The Iranians have gotten a free ride for so long they’ve probably come to believe that they’re immune from the hign sanction of military action before they become a nuclear threat. After a quarter century of the Iranians outsourcing terrorism in the Middle East, is it not time to drop the big shoe on them? So, let’s put Anne-Marie’s mind at ease by taking care of the Iranian nuclear facilities now, before Labor Day. That way the Democrats can all rattle their carboard sabres and try to make it seem like it was their idea, you know, like in the old days, an Albrightite bombing off the Clinton-Berger calculation, probably with Wesley Clark’s support.

(A request here: Has anyone seen a piece about Sweden at one of the blogs that talks about anti-immigration politicians and organizers being sought out by Albanians, or some other group of Muslim immigrants, and beaten in the streets? Perhaps on the lead or with the complicity of Left groups calling themselves something like "anti-fascist brigades"? A friend gave me a vague synopsis (which I’m vaguely whispering down the lane here) of such an article over the phone and he couldn’t remember which blog he read it at. If anyone has seen it, please make a note of it here. (that e-mail address for me gets so much span that real e-mails are harder to find than the proverbial needle in the haystack.))
 
Written By: Martin McPhillips
URL: http://mcphillips.blogspot.com/
I thought for a moment .. then it hit me .. Secretary Slaughter ..
Does she have a brother in the Marines?

Cause, I heard about a guy...
 
Written By: Scott Jacobs
URL: http://
I’m sure that Elliott Abrams is winching each time that they spell his name wrong.
 
Written By: Neo
URL: http://
Mossadeq was not a ’democratic’ force either.
Back in 1949 the British made a deal with Iran’s conservative Prime Minister General Ali Razmara to renegotiate the deal between the government and the Anglo-Iranian Oil Company (AIOC). Opposition to the agreement with the AIOC grew, as Iranians were angered by how little they had been getting in oil royalties — the British profits had been almost three times the royalties paid, and in fact the AIOC paid more in taxes at home than to Iran. The new Majles (Iran’s parliament) had strong sentiment against the oil deal. Prime Minister Razmara was assassinated by an Islamic fundamentalist/nationalist from Fedaiyan e Islam (a group which assassinated ‘enemies of Islam’).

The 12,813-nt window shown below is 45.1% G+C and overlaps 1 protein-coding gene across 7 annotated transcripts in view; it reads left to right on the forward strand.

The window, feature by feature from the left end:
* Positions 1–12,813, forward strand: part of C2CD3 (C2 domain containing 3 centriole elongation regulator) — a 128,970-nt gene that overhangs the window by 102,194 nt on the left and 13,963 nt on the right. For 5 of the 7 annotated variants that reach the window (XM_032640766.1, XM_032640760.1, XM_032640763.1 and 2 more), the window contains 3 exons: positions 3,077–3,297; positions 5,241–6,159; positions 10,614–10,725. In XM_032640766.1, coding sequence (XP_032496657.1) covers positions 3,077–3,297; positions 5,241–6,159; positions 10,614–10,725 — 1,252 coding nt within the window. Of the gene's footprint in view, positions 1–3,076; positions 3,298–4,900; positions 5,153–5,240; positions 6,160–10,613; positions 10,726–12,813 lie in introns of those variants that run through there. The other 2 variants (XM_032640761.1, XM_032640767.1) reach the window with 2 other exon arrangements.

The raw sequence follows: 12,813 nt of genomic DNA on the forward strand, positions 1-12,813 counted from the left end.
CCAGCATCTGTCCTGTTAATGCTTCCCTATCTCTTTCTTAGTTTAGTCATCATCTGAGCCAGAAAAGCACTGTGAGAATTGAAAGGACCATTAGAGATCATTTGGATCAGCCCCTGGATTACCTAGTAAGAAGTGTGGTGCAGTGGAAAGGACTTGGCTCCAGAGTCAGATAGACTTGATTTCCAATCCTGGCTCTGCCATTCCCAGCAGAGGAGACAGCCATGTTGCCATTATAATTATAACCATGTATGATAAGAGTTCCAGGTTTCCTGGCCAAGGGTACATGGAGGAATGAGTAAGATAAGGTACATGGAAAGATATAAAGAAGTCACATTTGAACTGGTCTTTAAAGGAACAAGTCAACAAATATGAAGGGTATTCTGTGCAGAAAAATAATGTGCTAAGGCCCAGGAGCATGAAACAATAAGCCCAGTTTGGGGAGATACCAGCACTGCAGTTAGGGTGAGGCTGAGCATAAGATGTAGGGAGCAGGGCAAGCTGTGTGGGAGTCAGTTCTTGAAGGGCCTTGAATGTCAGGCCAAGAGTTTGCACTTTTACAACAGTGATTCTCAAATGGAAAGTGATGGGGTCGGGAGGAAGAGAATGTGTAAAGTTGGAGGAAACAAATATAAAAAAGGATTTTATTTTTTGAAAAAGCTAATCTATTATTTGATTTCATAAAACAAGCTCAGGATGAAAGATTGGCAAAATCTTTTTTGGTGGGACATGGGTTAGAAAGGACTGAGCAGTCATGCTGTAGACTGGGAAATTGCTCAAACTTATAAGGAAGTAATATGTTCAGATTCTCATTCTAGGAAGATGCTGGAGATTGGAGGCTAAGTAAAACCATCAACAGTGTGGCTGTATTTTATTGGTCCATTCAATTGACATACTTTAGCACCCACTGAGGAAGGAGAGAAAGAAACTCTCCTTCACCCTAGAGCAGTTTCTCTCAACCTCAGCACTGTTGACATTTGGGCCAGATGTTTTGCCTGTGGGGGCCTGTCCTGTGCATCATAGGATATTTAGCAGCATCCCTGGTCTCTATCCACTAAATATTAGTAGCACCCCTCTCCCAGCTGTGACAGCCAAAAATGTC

A group of parties led by Mohammad Mosaddeq started to gain support in the Majles, and though the Shah (whose powers were quite limited) chose Hosain Ala to be the new Prime Minister, the Majles pushed for and got Mosaddeq. He led a rather rag tag group of religious and nationalist parties called the “National Front,” and announced plans to nationalize Iran’s oil industry. This was part of a comprehensive plan to restructure Iran’s economy and end dependence on outside powers. The US had supported Iran’s refusal to go along with the AIOC at first, hoping to get more influence for American companies. But Mossadeq’s decision to nationalize went too far for the Americans.

The British were incensed and tried to take Iran to the International Court of Justice. But states can nationalize as long as they compensate, and Iran promised just compensation. The US and Great Britain launched a campaign against Mosaddeq, hyping him as a fanatic, a communist, someone who would be a tool of the Tudeh (Iran’s communist party). The US saw nationalization as socialist and contrary to our goal of maintaining control of the oil needed for the western economy. The US and Great Britain organized a boycott of Iranian oil by major oil companies, cutting off oil revenues to the government. The boycott was effective. There were other economic actions taken against Iran as well, and soon Iran’s economy was in tatters. This led to unrest, and ultimately instability in the Mosaddeq government. The Tudeh increasingly argued that all this showed that ties to the West were unhelpful, and Iran should turn to the Soviet Union.

The Shah, the British, and the Americans decided that Mossadeq had to go. First they tried to influence the government with a mix of promises and inside deals to replace him. The Shah dismissed him in 1952 and installed Qavam as-Saltaneh. But public demonstrations and refusal of the Majles to accept the choice got Mosaddeq restored. The Tudeh party gained in strength, and ultimately Mossadeq brought them in to government. Note: a few American historians cite Mossadeq’s ties with the Tudeh as the reason for installing the Shah – he was letting himself become aligned too closely with our Soviet enemies. BUT without the oil boycott and attempts to undermine Mossadeq’s reforms, the Tudeh would have never been as popular, and Mossadeq would not have brought them into the government.

Mossadeq was much more popular than the Shah, and tried to get the US to move away from the economic death grip on Iran’s economy, but the US continued to support the oil boycott. British intelligence worked with the CIA to plan a coup to oust Mosaddeq in 1953. Despite a few difficulties it ultimately worked, and the Shah, who would turn out to be a brutally repressive dictator, came to power with American and British support. Preference was for the Shah over democracy because he would support the US and Great Britain; democratic governments might give considerable power to Islamic and nationalist parties, as well as the Tudeh, after all.